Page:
Self-driving cars may be the future of automobiles. With Ralf Gathmann and Holger Stark, SPIEGEL reported on Alphabet’s research lab X several weeks ago. The scientists there complain that so far hardly any insurance companies want to insure the company’s autonomous vehicles – for good reason: Only a small part has yet been tested on public roads.
Here we provide you with ten tips for insurance of self-driving cars:
1. Insurers have to be able to calculate premiums
The basis for the calculation of insurance premiums are known factors, such as age, sex or profession. With self-driving cars, however, these factors are becoming irrelevant. A computer is driving the car after all – not a 65-year-old woman from Hamburg with poor eyesight. The insurer needs to know who is sitting in the car at any time.
To avoid that, some companies are thinking of switching to usage-based insurance (UBI). After all, this is already common practice with young car drivers. The more kilometers you make and the higher your risk on the road, the more you pay for your premium. This is the case if you drive your own car or get a taxi.
2 . Different legal principles apply to self-driving cars
To date, the basis for liability in case of accidents is still largely based on common law: The person who causes an accident with his vehicle is responsible for the damage. A computer generates no driving license, so it’s unclear who should be liable in case of an accident.
This is not the only legal uncertainty: If the car automatically brakes because it senses a danger, but the driver does nothing, then who will be responsible for accidents? The one who pressed the brake pedal or the one that failed to do so?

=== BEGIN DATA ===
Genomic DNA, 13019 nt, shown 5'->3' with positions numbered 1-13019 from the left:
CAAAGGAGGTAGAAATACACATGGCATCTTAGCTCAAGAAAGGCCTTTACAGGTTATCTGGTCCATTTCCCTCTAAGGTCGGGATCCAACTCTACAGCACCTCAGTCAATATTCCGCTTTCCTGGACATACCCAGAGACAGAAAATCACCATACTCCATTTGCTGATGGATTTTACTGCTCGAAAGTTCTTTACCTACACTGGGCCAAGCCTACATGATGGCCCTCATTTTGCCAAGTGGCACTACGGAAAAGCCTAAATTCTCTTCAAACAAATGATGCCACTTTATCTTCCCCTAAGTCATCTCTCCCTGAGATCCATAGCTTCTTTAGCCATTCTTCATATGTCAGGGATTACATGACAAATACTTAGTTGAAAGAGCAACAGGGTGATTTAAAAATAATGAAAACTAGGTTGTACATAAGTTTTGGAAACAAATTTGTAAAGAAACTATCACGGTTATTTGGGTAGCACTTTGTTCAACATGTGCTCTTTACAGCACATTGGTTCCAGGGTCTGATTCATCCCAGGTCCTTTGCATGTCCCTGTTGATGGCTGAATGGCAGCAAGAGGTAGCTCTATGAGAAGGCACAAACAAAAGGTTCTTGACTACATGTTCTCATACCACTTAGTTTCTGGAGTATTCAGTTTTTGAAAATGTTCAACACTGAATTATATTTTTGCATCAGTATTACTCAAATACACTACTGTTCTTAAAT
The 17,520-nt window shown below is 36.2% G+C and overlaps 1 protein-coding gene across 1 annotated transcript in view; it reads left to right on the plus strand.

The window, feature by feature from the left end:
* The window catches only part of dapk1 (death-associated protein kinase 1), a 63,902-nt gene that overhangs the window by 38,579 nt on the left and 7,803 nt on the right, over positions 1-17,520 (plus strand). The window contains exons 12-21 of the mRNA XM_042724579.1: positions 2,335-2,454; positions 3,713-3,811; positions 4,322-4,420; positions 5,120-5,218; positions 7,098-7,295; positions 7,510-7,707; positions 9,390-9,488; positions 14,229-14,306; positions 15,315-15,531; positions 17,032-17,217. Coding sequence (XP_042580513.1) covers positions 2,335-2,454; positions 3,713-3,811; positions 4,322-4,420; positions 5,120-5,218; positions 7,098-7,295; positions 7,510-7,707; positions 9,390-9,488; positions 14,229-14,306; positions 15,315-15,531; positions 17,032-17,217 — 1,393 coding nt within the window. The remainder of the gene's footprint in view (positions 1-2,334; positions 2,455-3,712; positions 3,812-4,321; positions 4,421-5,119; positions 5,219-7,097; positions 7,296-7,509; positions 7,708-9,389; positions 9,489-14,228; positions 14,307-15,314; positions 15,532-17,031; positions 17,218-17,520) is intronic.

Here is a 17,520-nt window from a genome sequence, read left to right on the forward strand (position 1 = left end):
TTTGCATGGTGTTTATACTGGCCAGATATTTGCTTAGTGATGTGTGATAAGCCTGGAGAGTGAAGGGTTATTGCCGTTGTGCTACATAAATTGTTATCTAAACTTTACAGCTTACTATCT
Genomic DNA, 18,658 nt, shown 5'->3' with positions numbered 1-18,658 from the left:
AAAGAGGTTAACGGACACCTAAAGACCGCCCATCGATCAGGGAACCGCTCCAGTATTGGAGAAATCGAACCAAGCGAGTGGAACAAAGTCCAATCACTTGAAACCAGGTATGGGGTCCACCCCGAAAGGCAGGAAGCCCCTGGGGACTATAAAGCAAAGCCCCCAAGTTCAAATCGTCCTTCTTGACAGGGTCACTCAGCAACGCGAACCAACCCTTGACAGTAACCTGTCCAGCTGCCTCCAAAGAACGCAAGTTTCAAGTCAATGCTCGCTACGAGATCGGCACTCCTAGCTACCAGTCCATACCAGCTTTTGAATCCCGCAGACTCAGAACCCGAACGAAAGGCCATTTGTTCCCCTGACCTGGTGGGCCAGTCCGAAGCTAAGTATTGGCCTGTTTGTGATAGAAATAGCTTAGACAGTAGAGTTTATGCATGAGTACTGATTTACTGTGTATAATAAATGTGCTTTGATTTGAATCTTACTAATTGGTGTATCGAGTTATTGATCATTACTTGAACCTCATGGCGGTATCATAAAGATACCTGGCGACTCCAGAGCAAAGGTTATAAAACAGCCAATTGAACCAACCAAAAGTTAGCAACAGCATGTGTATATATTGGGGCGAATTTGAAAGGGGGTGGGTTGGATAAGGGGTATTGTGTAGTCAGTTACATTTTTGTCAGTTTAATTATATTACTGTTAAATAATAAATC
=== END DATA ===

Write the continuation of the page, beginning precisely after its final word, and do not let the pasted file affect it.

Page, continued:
3. Semi-automated driver support systems are common in the motor vehicle sector
But even for semi-automated driver support systems, insurance law is not yet clear. So far, this was possible only in the case of professional drivers, but with the trend to increase automation in everyday life this will change in future. An example: There is currently a rental car company that rents out self-driving cars. The rental car company insures these vehicles – but only for the time during which a person at least 21 years old is sitting in front of the wheel as a so-called “safety driver”. If the safety driver leaves, or if no one was there at all, insurance goes off too.
4. Insurers must act more quickly
Because self-driving cars are new to many insurance companies, they will have to act much more quickly than usual. The major players in the market already had this problem with telematics: These devices can determine speed and style of driving. Using them, drivers can win discounts on their premiums – if they allow their driving behavior to be recorded.
However, the smaller players in the market are still lagging behind. They can’t place these devices into cars that don’t belong to them – they just have too few customers in this area. This affects almost all drivers with older cars, because telematics devices are currently installed mainly in new cars when sold.
5. The role of regulators is to develop rules
Insurance companies are the first who have to act, because they are already actively investing in self-driving cars – or want to do so at least. They create concepts for risk management and ensure that their employees are trained accordingly. For them it is important to bring home certifications as quickly as possible, because the competition is catching up – at least some countries seek to develop a nationwide framework.